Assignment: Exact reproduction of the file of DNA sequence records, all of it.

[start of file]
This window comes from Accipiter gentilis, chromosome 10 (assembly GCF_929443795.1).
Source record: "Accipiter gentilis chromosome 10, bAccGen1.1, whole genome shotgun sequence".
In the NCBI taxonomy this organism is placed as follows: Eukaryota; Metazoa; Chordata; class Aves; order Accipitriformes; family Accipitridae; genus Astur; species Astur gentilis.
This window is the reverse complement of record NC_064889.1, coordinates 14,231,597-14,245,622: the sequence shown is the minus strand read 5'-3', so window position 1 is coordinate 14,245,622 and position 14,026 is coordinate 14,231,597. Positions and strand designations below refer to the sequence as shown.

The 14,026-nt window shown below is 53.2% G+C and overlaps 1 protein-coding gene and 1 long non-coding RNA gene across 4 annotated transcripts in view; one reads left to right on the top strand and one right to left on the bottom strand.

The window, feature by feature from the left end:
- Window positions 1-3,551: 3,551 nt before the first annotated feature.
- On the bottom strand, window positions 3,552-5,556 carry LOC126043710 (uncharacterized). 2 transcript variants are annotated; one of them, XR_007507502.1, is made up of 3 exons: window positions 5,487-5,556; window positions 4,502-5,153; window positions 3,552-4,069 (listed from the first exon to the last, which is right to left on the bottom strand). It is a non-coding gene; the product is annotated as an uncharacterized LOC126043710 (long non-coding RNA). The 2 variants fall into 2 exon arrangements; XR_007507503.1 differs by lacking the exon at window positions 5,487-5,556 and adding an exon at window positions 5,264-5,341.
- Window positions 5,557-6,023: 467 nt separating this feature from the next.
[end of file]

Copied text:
This window comes from Accipiter gentilis, chromosome 10 (assembly GCF_929443795.1).
Source record: "Accipiter gentilis chromosome 10, bAccGen1.1, whole genome shotgun sequence".
In the NCBI taxonomy this organism is placed as follows: Eukaryota; Metazoa; Chordata; class Aves; order Accipitriformes; family Accipitridae; genus Astur; species Astur gentilis.
This window is the reverse complement of record NC_064889.1, coordinates 14,231,597-14,245,622: the sequence shown is the minus strand read 5'-3', so window position 1 is coordinate 14,245,622 and position 14,026 is coordinate 14,231,597. Positions and strand designations below refer to the sequence as shown.

The 14,026-nt window shown below is 53.2% G+C and overlaps 1 protein-coding gene and 1 long non-coding RNA gene across 4 annotated transcripts in view; one reads left to right on the top strand and one right to left on the bottom strand.

The window, feature by feature from the left end:
- Window positions 1-3,551: 3,551 nt before the first annotated feature.
- On the bottom strand, window positions 3,552-5,556 carry LOC126043710 (uncharacterized). 2 transcript variants are annotated; one of them, XR_007507502.1, is made up of 3 exons: window positions 5,487-5,556; window positions 4,502-5,153; window positions 3,552-4,069 (listed from the first exon to the last, which is right to left on the bottom strand). It is a non-coding gene; the product is annotated as an uncharacterized LOC126043710 (long non-coding RNA). The 2 variants fall into 2 exon arrangements; XR_007507503.1 differs by lacking the exon at window positions 5,487-5,556 and adding an exon at window positions 5,264-5,341.
- Window positions 5,557-6,023: 467 nt separating this feature from the next.